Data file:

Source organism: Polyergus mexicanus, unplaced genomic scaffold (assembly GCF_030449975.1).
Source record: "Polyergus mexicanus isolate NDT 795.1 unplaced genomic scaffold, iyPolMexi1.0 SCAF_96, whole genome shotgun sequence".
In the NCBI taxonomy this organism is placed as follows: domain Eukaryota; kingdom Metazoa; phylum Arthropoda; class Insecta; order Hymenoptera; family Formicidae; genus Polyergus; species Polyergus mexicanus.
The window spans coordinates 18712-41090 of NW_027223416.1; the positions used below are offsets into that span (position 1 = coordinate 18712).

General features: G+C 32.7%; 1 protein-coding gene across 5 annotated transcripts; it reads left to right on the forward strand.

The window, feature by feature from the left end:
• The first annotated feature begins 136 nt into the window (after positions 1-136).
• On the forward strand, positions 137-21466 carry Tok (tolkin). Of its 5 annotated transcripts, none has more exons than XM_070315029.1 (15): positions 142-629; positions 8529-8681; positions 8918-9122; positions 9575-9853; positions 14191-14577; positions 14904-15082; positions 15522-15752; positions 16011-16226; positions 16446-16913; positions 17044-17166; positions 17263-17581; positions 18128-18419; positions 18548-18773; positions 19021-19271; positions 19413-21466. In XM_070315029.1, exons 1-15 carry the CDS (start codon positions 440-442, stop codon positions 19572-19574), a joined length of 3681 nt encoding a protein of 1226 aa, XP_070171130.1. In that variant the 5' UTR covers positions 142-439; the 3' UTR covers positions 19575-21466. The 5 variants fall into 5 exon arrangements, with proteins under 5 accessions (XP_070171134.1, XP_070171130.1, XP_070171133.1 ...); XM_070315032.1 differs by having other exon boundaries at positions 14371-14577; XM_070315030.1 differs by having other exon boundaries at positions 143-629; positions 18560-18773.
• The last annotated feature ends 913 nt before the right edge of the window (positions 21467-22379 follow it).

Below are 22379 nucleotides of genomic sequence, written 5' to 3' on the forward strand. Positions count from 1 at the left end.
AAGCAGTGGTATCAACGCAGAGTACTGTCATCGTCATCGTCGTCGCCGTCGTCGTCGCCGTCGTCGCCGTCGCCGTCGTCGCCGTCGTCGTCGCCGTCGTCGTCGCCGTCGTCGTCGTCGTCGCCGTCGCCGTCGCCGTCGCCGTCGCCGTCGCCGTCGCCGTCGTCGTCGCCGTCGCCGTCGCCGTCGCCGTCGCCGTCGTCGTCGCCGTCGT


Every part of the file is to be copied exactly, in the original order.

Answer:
Source organism: Polyergus mexicanus, unplaced genomic scaffold (assembly GCF_030449975.1).
Source record: "Polyergus mexicanus isolate NDT 795.1 unplaced genomic scaffold, iyPolMexi1.0 SCAF_96, whole genome shotgun sequence".
In the NCBI taxonomy this organism is placed as follows: domain Eukaryota; kingdom Metazoa; phylum Arthropoda; class Insecta; order Hymenoptera; family Formicidae; genus Polyergus; species Polyergus mexicanus.
The window spans coordinates 18712-41090 of NW_027223416.1; the positions used below are offsets into that span (position 1 = coordinate 18712).

General features: G+C 32.7%; 1 protein-coding gene across 5 annotated transcripts; it reads left to right on the forward strand.

The window, feature by feature from the left end:
• The first annotated feature begins 136 nt into the window (after positions 1-136).
• On the forward strand, positions 137-21466 carry Tok (tolkin). Of its 5 annotated transcripts, none has more exons than XM_070315029.1 (15): positions 142-629; positions 8529-8681; positions 8918-9122; positions 9575-9853; positions 14191-14577; positions 14904-15082; positions 15522-15752; positions 16011-16226; positions 16446-16913; positions 17044-17166; positions 17263-17581; positions 18128-18419; positions 18548-18773; positions 19021-19271; positions 19413-21466. In XM_070315029.1, exons 1-15 carry the CDS (start codon positions 440-442, stop codon positions 19572-19574), a joined length of 3681 nt encoding a protein of 1226 aa, XP_070171130.1. In that variant the 5' UTR covers positions 142-439; the 3' UTR covers positions 19575-21466. The 5 variants fall into 5 exon arrangements, with proteins under 5 accessions (XP_070171134.1, XP_070171130.1, XP_070171133.1 ...); XM_070315032.1 differs by having other exon boundaries at positions 14371-14577; XM_070315030.1 differs by having other exon boundaries at positions 143-629; positions 18560-18773.
• The last annotated feature ends 913 nt before the right edge of the window (positions 21467-22379 follow it).

Below are 22379 nucleotides of genomic sequence, written 5' to 3' on the forward strand. Positions count from 1 at the left end.
AAGCAGTGGTATCAACGCAGAGTACTGTCATCGTCATCGTCGTCGCCGTCGTCGTCGCCGTCGTCGCCGTCGCCGTCGTCGCCGTCGTCGTCGCCGTCGTCGTCGCCGTCGTCGTCGTCGTCGCCGTCGCCGTCGCCGTCGCCGTCGCCGTCGCCGTCGCCGTCGTCGTCGCCGTCGCCGTCGCCGTCGCCGTCGCCGTCGTCGTCGCCGTCGT